In many cases the doctor’s decision to reduce thyroid hormone dosage is quite contraindicated, as when the low TSH coexists with one or both thyroid hormone measurements below reference or in the lower half of reference range.
It is grossly anti-biological to make the muffled voice of a lower TSH silence the screams of low-normal or low T3 levels, especially if hypothyroid symptoms are present.
In some people with Graves’ disease after a total thyroidectomy, TSH may remain suppressed for months or years, even when thyroid hormones are normal or low because the TSH receptor-stimulating antibodies (TSAb) are still active.
This happens due to antibody interference. When TSH-receptor thyroid antibodies enter TSH receptors in the pituitary, they make the pituitary think it’s secreting too much TSH.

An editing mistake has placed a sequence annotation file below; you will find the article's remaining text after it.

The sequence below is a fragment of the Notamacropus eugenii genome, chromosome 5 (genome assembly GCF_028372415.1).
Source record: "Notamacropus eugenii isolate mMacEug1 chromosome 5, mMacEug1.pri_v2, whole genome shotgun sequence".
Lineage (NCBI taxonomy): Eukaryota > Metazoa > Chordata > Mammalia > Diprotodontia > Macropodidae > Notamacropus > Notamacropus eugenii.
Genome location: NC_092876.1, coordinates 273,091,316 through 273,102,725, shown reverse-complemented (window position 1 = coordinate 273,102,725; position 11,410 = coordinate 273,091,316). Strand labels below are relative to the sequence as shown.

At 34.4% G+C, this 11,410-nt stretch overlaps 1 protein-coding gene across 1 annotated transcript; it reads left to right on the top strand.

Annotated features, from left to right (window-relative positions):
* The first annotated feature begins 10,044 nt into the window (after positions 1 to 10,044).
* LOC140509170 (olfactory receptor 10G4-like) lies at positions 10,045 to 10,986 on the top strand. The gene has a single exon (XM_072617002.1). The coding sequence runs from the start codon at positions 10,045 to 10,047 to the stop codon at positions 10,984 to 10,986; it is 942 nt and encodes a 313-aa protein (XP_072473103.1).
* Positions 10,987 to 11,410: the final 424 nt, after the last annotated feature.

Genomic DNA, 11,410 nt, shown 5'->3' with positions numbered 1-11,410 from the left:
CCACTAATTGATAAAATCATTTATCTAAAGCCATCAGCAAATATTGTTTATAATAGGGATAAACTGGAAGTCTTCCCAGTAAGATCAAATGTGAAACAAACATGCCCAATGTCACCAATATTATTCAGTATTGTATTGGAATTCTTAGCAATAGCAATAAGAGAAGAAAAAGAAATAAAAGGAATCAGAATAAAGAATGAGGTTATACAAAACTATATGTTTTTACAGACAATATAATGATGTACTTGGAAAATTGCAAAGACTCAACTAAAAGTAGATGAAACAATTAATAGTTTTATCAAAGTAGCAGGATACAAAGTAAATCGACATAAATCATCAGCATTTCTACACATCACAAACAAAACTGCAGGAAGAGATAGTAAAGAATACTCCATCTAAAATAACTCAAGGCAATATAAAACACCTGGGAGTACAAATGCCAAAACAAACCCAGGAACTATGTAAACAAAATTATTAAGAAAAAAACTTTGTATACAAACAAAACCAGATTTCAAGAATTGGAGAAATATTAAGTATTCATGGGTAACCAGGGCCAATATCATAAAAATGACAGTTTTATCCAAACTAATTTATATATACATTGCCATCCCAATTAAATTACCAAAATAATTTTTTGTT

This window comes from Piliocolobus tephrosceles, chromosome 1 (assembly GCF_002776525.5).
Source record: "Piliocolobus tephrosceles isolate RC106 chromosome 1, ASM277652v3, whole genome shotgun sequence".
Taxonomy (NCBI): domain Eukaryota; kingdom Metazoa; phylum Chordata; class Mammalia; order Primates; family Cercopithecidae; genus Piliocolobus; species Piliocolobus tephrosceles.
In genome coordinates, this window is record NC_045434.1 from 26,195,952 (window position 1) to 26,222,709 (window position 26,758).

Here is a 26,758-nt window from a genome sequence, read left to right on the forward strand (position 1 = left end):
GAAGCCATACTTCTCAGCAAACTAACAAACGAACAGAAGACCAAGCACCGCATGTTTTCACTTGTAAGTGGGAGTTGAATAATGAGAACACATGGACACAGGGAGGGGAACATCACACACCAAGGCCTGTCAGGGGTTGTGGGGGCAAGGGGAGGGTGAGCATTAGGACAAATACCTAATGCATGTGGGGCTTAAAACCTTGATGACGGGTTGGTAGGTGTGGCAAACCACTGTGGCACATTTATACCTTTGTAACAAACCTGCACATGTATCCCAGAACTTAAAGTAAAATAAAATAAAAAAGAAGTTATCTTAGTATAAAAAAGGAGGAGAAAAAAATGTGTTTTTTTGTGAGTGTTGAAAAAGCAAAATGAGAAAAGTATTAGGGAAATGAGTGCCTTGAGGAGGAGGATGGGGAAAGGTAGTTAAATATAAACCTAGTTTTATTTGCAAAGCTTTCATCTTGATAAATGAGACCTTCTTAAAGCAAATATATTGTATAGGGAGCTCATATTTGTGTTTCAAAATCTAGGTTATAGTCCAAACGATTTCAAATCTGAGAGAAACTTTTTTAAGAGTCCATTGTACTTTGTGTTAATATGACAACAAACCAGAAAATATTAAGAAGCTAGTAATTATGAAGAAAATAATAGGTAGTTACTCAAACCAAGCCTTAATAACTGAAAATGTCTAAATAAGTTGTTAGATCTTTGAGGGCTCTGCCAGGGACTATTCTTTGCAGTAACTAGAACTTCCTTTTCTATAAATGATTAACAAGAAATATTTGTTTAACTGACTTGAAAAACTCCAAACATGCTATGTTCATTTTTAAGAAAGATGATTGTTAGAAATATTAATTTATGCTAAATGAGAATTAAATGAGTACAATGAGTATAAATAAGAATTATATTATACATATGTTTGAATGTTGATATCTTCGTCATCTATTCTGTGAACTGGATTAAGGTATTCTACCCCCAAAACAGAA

The pituitary’s ultrashort feedback loop that regulates TSH secretion has been known since the 1990s and is even so famous in science as to be named after its discoverers: the “Brokken-Wiersinga-Prummel Loop” (discussed by Dietrich et al, 2012).
But do clinicians learn about this and how thyroid antibodies interfere? Unfortunately, not many of them are aware of it.
In populations whose TSH is low during T3-inclusive therapies, the Free T4 may be mid-range or lower, mildly below reference. In LT3 monotherapy without a thyroid function, FT4 may even be unmeasurable. An isolated high FT3 may suppress TSH due to the hypothalamus and pituitary’s unique sensitivity, but systemic thyrotoxicosis is not always the result.
- See Free T3 peaks and valleys in T3 and NDT therapy
- See A Dialogue with Utiger: T3-based thyroid therapy over-suppresses TSH